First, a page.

You have been suggested this page because we want to measure the level of kidney function of your child/young person. This page gives you information about the glomerular filtration rate (IGFR) test that is used to do this and what to expect. At Gloucestershire Hospital NHS Foundation Trust we use iohexal to measure the IGFR of the kidneys to show us how well they are working.

Why is the test important?

The kidneys filter blood into 2 groups:

  • nutrients and oxygen (which is needed and is good).
  • toxins and waste (the bad stuff which needs to be removed).

There are about one million tiny filters, known as glomeruli, in each of the kidneys. The IGFR test, using iohexal, allows us to measure how much blood is passing through these filters.

The doctors have suggested this test because there may be a problem with your child’s/young person’s kidneys or because they are taking a medicine known to affect the kidneys. Knowing how efficiently their kidneys are working will allow the doctors to plan the most suitable treatment.

The day before the appointment

Your child/young person is asked to avoid the following:

  • Tea
  • Coffee
  • Fizzy drinks
  • Chocolate
  • Ice cream
  • Meat products

Day of the test

On the day of the test your child or the young person will be asked to arrive at the Emily Kent Unit at 10:00am. They should be able to return home by mid-afternoon. If their kidney function is slow, it may be necessary for them to stay in the unit for up to 6 hours after the test.

On arrival at the unit a nurse will record your child’s/young person’s height, weight and blood pressure. They may also be asked to provide a urine sample for testing.

If your child or the young person does not have a central venous device (either inserted into a vein or tunnelled under the skin) or an implanted device (Port a Cath) which allows easy access to a patient’s veins, then the iohexol injection (harmless dye) will be given into one arm and blood samples taken from the other.

Iohexal is used as it helps to create clear images in different parts of the body. In this case it helps the doctors to measure how well the kidneys are filtering.

A local anaesthetic cream will be applied to the area where the injection will be given or the blood samples taken, 30 minutes before the tests. This will help to numb the area so that the injection is less painful.

For patients with a double lumen Hickman line, a type of tunnelled central line, the iohexal injection will be given in the blue lumen and blood samples taken from the yellow lumen.

If the child/young person has a single lumen Hickman line or a Port a Cath, they will need to have the iohexal injection via a cannula (small flexible tube placed into a vein) because small amounts of drugs might remain in the line and would provide us with inaccurate results.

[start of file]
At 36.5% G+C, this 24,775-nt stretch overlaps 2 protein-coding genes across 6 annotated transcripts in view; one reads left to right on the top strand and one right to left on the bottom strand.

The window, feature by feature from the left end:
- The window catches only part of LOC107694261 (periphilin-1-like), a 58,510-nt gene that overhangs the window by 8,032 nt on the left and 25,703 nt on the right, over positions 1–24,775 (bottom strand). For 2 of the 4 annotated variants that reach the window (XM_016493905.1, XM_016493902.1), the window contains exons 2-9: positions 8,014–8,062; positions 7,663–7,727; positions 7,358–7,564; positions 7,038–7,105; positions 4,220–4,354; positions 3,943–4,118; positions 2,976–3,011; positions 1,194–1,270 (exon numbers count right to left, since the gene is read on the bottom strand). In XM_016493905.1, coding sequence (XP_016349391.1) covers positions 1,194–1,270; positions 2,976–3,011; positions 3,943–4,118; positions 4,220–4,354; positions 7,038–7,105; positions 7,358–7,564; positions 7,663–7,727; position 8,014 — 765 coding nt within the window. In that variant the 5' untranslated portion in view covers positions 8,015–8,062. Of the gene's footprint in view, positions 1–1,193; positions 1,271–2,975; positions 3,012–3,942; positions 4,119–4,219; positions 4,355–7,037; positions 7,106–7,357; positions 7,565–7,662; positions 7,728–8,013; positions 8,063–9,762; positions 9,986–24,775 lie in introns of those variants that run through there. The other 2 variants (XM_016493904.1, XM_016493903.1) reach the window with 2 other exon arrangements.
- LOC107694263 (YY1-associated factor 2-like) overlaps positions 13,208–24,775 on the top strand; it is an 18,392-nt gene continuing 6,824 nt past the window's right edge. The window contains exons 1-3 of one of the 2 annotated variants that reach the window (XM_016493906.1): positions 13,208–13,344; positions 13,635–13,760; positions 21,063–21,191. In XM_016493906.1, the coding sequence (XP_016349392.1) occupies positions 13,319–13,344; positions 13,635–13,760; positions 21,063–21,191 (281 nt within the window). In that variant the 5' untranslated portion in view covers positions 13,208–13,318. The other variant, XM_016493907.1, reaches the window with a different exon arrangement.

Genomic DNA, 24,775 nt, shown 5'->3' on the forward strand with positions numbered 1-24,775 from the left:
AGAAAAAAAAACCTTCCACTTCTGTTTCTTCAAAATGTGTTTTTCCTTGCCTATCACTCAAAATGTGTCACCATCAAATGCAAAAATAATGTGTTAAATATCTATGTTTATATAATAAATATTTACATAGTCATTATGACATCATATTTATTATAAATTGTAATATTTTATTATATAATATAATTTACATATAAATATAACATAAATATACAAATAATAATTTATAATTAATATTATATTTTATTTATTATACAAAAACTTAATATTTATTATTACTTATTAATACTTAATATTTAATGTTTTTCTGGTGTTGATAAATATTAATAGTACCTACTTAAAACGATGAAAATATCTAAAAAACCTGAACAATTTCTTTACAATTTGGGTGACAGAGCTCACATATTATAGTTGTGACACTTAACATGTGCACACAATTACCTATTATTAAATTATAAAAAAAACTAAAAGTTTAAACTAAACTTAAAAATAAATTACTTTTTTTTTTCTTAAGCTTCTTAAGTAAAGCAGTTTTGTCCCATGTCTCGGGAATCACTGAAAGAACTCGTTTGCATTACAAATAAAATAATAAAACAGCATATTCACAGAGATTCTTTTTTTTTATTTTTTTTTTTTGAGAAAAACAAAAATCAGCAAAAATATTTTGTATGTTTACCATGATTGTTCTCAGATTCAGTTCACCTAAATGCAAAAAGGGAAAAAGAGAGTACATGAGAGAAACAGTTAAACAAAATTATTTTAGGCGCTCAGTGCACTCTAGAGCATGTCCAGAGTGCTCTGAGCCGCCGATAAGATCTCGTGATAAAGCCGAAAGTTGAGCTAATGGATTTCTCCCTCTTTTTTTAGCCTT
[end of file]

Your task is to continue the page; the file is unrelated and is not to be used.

During the test period 3 blood samples will need to be taken. The nurse will take the first sample 2 hours after the iohexal injection and the second at 3 hours and the final sample 4 hours after the injection.

Going home

As soon as the test has finished and your child or the young person is eating and drinking normally, they will be able to go home.

Between samples, your child/young person will be free to leave the ward but must make sure that they return on time for the next injection. Otherwise, the results will not be accurate.

If your child or the young person has a high temperature

(38°C or above) on the day of the test, we will rearrange for another time.


The dye is used in lots of other tests and often in larger doses. In rare cases, the dye can cause an allergic reaction. For this reason, the nurse will ask that your child/young person stays on the ward for

15 minutes after they have had the injection.

Please let the nurses know if your child or the young person is taking any medication when you arrive for their appointment. This is because the dye can interact with some medicines.

On very rare occasions, the dye can leak out of the vein during the injection (known as infiltration). If this happens, the nurse will stop the test immediately and monitor the child/young person closely. The test will then be rescheduled for another time.

What happens next?

By the end of the day, the dye should have passed out of the body and your child or the young person can return to their normal routine.

Contact information

If you have any questions, please ring the Emily Kent Unit and ask to speak to a doctor or contact the Paediatric Oncology Nurse Specialists.

Emily Kent Unit

Tel: 07813 456570

Printable version of this page

Iohexal Glomerular Filtration Rate (IGFR) GHPI1607_08_23 Department: Oncology Review due: August 2026 PDF, 351.4 KB, 4 pages
Reference number GHPI1607_08_23
Department Oncology
Review due August 2026